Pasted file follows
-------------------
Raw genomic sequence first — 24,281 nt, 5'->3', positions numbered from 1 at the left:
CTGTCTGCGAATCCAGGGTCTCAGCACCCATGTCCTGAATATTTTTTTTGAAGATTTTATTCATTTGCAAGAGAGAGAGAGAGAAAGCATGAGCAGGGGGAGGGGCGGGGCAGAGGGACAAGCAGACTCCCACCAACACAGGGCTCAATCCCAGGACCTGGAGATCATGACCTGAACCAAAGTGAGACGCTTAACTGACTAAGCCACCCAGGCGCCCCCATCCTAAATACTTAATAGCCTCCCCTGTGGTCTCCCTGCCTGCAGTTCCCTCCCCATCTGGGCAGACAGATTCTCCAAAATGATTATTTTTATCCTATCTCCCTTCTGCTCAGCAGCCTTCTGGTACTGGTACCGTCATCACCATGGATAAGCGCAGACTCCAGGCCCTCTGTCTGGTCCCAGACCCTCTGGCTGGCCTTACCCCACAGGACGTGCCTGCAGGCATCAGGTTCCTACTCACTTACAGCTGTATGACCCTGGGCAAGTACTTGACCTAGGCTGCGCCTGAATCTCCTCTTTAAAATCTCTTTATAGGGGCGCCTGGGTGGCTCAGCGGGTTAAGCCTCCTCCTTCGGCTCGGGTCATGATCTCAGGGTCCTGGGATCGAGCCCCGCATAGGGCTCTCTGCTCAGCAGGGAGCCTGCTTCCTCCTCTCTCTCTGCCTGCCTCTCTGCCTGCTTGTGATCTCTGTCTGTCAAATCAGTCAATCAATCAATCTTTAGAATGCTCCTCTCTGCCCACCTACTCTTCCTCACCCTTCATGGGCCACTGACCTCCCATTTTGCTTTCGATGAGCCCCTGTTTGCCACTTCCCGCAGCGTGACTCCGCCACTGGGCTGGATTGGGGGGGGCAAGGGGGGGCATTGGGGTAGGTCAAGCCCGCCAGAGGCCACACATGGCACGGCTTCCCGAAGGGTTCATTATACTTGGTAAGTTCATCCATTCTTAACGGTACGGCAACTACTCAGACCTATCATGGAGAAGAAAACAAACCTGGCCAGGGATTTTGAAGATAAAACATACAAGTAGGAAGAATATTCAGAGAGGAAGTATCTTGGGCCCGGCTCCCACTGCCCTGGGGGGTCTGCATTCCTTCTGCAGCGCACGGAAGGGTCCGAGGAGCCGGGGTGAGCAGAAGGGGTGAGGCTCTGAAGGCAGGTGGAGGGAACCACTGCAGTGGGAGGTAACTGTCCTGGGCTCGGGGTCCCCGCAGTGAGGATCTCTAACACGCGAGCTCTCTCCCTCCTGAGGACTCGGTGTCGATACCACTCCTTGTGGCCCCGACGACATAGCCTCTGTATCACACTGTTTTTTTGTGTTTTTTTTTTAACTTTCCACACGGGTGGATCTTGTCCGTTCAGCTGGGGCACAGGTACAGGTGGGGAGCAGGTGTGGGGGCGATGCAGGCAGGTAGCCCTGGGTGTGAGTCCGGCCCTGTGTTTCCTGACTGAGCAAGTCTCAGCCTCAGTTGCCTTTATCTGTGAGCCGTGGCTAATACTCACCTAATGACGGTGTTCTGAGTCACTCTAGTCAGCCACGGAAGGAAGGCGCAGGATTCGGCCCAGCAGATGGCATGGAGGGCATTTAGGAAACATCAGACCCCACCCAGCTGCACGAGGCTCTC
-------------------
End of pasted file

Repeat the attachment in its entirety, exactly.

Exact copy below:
Raw genomic sequence first — 24,281 nt, 5'->3', positions numbered from 1 at the left:
CTGTCTGCGAATCCAGGGTCTCAGCACCCATGTCCTGAATATTTTTTTTGAAGATTTTATTCATTTGCAAGAGAGAGAGAGAGAAAGCATGAGCAGGGGGAGGGGCGGGGCAGAGGGACAAGCAGACTCCCACCAACACAGGGCTCAATCCCAGGACCTGGAGATCATGACCTGAACCAAAGTGAGACGCTTAACTGACTAAGCCACCCAGGCGCCCCCATCCTAAATACTTAATAGCCTCCCCTGTGGTCTCCCTGCCTGCAGTTCCCTCCCCATCTGGGCAGACAGATTCTCCAAAATGATTATTTTTATCCTATCTCCCTTCTGCTCAGCAGCCTTCTGGTACTGGTACCGTCATCACCATGGATAAGCGCAGACTCCAGGCCCTCTGTCTGGTCCCAGACCCTCTGGCTGGCCTTACCCCACAGGACGTGCCTGCAGGCATCAGGTTCCTACTCACTTACAGCTGTATGACCCTGGGCAAGTACTTGACCTAGGCTGCGCCTGAATCTCCTCTTTAAAATCTCTTTATAGGGGCGCCTGGGTGGCTCAGCGGGTTAAGCCTCCTCCTTCGGCTCGGGTCATGATCTCAGGGTCCTGGGATCGAGCCCCGCATAGGGCTCTCTGCTCAGCAGGGAGCCTGCTTCCTCCTCTCTCTCTGCCTGCCTCTCTGCCTGCTTGTGATCTCTGTCTGTCAAATCAGTCAATCAATCAATCTTTAGAATGCTCCTCTCTGCCCACCTACTCTTCCTCACCCTTCATGGGCCACTGACCTCCCATTTTGCTTTCGATGAGCCCCTGTTTGCCACTTCCCGCAGCGTGACTCCGCCACTGGGCTGGATTGGGGGGGGCAAGGGGGGGCATTGGGGTAGGTCAAGCCCGCCAGAGGCCACACATGGCACGGCTTCCCGAAGGGTTCATTATACTTGGTAAGTTCATCCATTCTTAACGGTACGGCAACTACTCAGACCTATCATGGAGAAGAAAACAAACCTGGCCAGGGATTTTGAAGATAAAACATACAAGTAGGAAGAATATTCAGAGAGGAAGTATCTTGGGCCCGGCTCCCACTGCCCTGGGGGGTCTGCATTCCTTCTGCAGCGCACGGAAGGGTCCGAGGAGCCGGGGTGAGCAGAAGGGGTGAGGCTCTGAAGGCAGGTGGAGGGAACCACTGCAGTGGGAGGTAACTGTCCTGGGCTCGGGGTCCCCGCAGTGAGGATCTCTAACACGCGAGCTCTCTCCCTCCTGAGGACTCGGTGTCGATACCACTCCTTGTGGCCCCGACGACATAGCCTCTGTATCACACTGTTTTTTTGTGTTTTTTTTTTAACTTTCCACACGGGTGGATCTTGTCCGTTCAGCTGGGGCACAGGTACAGGTGGGGAGCAGGTGTGGGGGCGATGCAGGCAGGTAGCCCTGGGTGTGAGTCCGGCCCTGTGTTTCCTGACTGAGCAAGTCTCAGCCTCAGTTGCCTTTATCTGTGAGCCGTGGCTAATACTCACCTAATGACGGTGTTCTGAGTCACTCTAGTCAGCCACGGAAGGAAGGCGCAGGATTCGGCCCAGCAGATGGCATGGAGGGCATTTAGGAAACATCAGACCCCACCCAGCTGCACGAGGCTCTC